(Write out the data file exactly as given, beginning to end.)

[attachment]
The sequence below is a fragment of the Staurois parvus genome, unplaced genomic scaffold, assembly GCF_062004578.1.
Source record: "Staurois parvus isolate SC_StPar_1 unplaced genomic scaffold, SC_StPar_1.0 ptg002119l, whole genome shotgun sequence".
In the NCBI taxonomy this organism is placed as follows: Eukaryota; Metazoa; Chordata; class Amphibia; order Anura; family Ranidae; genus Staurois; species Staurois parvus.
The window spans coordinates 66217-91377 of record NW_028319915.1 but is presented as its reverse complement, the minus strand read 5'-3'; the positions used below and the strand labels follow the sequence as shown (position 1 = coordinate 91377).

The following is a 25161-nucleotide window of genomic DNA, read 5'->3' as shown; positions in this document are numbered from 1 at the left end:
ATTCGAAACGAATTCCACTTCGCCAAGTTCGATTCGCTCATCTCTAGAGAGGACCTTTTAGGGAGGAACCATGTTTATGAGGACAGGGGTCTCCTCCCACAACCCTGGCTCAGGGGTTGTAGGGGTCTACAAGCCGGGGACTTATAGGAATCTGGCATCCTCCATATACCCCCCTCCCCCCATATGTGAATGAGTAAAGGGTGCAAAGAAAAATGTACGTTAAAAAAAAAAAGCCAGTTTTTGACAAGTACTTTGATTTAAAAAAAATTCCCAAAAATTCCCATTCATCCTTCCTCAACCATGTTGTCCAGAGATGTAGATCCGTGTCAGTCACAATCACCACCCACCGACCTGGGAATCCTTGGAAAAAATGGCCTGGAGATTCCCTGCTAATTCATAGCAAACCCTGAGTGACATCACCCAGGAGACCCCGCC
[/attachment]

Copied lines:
The sequence below is a fragment of the Staurois parvus genome, unplaced genomic scaffold, assembly GCF_062004578.1.
Source record: "Staurois parvus isolate SC_StPar_1 unplaced genomic scaffold, SC_StPar_1.0 ptg002119l, whole genome shotgun sequence".
In the NCBI taxonomy this organism is placed as follows: Eukaryota; Metazoa; Chordata; class Amphibia; order Anura; family Ranidae; genus Staurois; species Staurois parvus.
The window spans coordinates 66217-91377 of record NW_028319915.1 but is presented as its reverse complement, the minus strand read 5'-3'; the positions used below and the strand labels follow the sequence as shown (position 1 = coordinate 91377).

The following is a 25161-nucleotide window of genomic DNA, read 5'->3' as shown; positions in this document are numbered from 1 at the left end:
ATTCGAAACGAATTCCACTTCGCCAAGTTCGATTCGCTCATCTCTAGAGAGGACCTTTTAGGGAGGAACCATGTTTATGAGGACAGGGGTCTCCTCCCACAACCCTGGCTCAGGGGTTGTAGGGGTCTACAAGCCGGGGACTTATAGGAATCTGGCATCCTCCATATACCCCCCTCCCCCCATATGTGAATGAGTAAAGGGTGCAAAGAAAAATGTACGTTAAAAAAAAAAAGCCAGTTTTTGACAAGTACTTTGATTTAAAAAAAATTCCCAAAAATTCCCATTCATCCTTCCTCAACCATGTTGTCCAGAGATGTAGATCCGTGTCAGTCACAATCACCACCCACCGACCTGGGAATCCTTGGAAAAAATGGCCTGGAGATTCCCTGCTAATTCATAGCAAACCCTGAGTGACATCACCCAGGAGACCCCGCC